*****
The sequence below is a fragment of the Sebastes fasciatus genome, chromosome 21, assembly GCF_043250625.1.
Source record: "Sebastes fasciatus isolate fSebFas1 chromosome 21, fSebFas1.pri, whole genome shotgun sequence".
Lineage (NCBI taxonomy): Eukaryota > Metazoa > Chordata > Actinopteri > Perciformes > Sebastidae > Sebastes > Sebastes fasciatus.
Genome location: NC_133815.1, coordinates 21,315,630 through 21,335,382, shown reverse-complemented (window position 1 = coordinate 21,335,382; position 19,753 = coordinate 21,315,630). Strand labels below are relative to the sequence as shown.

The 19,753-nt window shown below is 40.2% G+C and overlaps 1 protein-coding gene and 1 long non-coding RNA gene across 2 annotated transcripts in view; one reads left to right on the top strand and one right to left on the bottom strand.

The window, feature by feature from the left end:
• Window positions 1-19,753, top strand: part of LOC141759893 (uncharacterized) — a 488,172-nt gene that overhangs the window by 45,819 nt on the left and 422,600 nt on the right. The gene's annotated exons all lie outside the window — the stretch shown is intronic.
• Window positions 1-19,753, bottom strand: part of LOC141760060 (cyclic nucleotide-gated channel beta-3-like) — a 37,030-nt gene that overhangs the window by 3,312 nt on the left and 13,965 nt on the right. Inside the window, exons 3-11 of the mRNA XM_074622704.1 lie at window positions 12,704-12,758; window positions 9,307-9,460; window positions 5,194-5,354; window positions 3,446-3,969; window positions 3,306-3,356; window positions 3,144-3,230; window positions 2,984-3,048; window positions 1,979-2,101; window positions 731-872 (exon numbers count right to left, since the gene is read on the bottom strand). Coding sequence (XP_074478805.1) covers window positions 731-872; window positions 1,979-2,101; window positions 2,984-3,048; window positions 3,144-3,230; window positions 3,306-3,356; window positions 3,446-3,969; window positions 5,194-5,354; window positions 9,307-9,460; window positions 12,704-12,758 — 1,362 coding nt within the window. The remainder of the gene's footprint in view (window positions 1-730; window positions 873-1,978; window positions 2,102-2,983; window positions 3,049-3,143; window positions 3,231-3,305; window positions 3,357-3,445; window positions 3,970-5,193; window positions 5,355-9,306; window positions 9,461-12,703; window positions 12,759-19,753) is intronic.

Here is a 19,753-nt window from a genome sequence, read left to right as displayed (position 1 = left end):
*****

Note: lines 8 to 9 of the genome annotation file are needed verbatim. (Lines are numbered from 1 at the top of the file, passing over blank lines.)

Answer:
• Window positions 1-19,753, bottom strand: part of LOC141760060 (cyclic nucleotide-gated channel beta-3-like) — a 37,030-nt gene that overhangs the window by 3,312 nt on the left and 13,965 nt on the right. Inside the window, exons 3-11 of the mRNA XM_074622704.1 lie at window positions 12,704-12,758; window positions 9,307-9,460; window positions 5,194-5,354; window positions 3,446-3,969; window positions 3,306-3,356; window positions 3,144-3,230; window positions 2,984-3,048; window positions 1,979-2,101; window positions 731-872 (exon numbers count right to left, since the gene is read on the bottom strand). Coding sequence (XP_074478805.1) covers window positions 731-872; window positions 1,979-2,101; window positions 2,984-3,048; window positions 3,144-3,230; window positions 3,306-3,356; window positions 3,446-3,969; window positions 5,194-5,354; window positions 9,307-9,460; window positions 12,704-12,758 — 1,362 coding nt within the window. The remainder of the gene's footprint in view (window positions 1-730; window positions 873-1,978; window positions 2,102-2,983; window positions 3,049-3,143; window positions 3,231-3,305; window positions 3,357-3,445; window positions 3,970-5,193; window positions 5,355-9,306; window positions 9,461-12,703; window positions 12,759-19,753) is intronic.

Here is a 19,753-nt window from a genome sequence, read left to right as displayed (position 1 = left end):